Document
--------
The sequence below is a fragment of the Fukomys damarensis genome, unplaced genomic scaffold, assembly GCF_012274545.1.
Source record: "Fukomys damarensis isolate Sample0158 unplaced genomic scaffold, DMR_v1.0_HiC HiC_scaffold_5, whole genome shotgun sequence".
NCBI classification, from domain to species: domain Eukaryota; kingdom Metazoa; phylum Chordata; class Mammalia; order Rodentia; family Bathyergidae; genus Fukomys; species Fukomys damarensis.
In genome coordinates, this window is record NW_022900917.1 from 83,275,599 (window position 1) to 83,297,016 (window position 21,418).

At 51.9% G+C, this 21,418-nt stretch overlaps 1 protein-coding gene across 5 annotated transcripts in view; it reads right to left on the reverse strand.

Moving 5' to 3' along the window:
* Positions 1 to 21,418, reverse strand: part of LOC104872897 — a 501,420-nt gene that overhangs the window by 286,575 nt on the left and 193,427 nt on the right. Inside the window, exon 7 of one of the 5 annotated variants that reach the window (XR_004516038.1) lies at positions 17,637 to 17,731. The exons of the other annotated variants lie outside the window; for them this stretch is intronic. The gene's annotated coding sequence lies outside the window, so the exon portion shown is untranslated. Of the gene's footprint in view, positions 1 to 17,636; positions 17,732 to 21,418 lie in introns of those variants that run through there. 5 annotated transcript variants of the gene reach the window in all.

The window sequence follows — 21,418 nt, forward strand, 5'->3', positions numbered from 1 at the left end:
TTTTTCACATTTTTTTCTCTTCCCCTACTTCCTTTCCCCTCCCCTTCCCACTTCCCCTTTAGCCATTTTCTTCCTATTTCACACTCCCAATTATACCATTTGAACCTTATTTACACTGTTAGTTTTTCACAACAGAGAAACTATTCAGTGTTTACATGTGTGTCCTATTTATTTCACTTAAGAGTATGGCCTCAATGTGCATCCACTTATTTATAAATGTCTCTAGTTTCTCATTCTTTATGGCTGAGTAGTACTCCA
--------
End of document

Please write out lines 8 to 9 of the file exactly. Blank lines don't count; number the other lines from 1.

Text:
The window sequence follows — 21,418 nt, forward strand, 5'->3', positions numbered from 1 at the left end:
TTTTTCACATTTTTTTCTCTTCCCCTACTTCCTTTCCCCTCCCCTTCCCACTTCCCCTTTAGCCATTTTCTTCCTATTTCACACTCCCAATTATACCATTTGAACCTTATTTACACTGTTAGTTTTTCACAACAGAGAAACTATTCAGTGTTTACATGTGTGTCCTATTTATTTCACTTAAGAGTATGGCCTCAATGTGCATCCACTTATTTATAAATGTCTCTAGTTTCTCATTCTTTATGGCTGAGTAGTACTCCA